Iranian players refused to sing their national anthem before their World Cup match against England in an apparent expression of support for anti-government protests in their home country.
There has been a fierce crackdown on protests in Iran sparked by the death in custody of Mahsa Amini in September.
22-year-old Amini was detained by morality police for allegedly breaking the strict rules around head coverings.
Human rights activists have said more than 400 protesters have been killed and 16,800 others arrested in a crackdown by Iran’s security forces.
Iran’s leaders say the protests are “riots” orchestrated by the country’s foreign enemies including the US and Israel.
On Monday, November 21, fans shouted and jeered as the country’s anthem was being played, others held up signs saying “Woman, Life, Freedom” while the players refused to sing the anthem.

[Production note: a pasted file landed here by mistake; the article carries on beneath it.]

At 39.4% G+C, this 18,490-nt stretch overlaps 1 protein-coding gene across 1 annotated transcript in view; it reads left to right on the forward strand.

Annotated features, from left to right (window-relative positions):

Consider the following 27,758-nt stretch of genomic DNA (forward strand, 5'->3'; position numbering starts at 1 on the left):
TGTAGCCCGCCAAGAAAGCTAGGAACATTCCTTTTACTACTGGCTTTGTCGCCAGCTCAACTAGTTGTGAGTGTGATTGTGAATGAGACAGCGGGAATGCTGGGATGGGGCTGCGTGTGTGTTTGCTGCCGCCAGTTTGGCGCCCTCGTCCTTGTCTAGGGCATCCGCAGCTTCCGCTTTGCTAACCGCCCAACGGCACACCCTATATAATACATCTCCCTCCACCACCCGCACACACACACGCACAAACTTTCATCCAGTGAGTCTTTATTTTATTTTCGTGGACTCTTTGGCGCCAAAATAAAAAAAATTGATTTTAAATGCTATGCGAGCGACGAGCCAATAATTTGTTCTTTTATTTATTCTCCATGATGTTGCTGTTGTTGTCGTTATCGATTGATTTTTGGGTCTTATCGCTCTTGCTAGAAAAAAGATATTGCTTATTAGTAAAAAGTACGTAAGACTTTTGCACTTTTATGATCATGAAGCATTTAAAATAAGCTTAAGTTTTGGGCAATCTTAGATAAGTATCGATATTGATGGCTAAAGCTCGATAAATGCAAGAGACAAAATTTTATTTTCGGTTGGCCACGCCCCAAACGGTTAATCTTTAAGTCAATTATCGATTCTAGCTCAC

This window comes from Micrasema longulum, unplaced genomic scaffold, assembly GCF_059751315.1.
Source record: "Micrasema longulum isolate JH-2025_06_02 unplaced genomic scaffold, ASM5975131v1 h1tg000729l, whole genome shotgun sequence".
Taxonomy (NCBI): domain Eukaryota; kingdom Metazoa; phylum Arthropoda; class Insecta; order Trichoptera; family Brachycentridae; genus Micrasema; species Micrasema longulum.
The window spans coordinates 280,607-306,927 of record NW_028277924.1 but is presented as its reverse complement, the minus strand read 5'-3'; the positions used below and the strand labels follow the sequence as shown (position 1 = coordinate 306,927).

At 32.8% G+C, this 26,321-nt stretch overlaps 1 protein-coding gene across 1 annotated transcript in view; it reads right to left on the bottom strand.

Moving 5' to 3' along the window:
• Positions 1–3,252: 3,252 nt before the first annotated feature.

Iranian fans could also be heard chanting “Ali Karimi” in the first-half in reference to the former footballer who is one of the most outspoken critics of the Islamic Republic and one of the most popular faces of the protest movement.
The fans could also be heard chanting “Be-Sharaf”, which means dishonourable in Persian. This is an adjective that protesters have used against security forces in Iran.
Speaking before the game Iran captain Ehsan Hajsafi said the players “support” those who have died.
Coach Carlos Queiroz said his players were “free to protest” over women’s rights in their home country as long as it “conforms with the World Cup regulations and is in the spirit of the game”.
Queiroz added that the political unrest at home had taken a toll on his squad.
“It is not right to come to this World Cup and ask them to do things that are not their responsibility,” added the former Manchester United assistant. “They want to bring pride and joy for the people.
“You don’t even imagine behind the scenes what these kids have been living in the last few days, just because they want to express themselves as footballers.”
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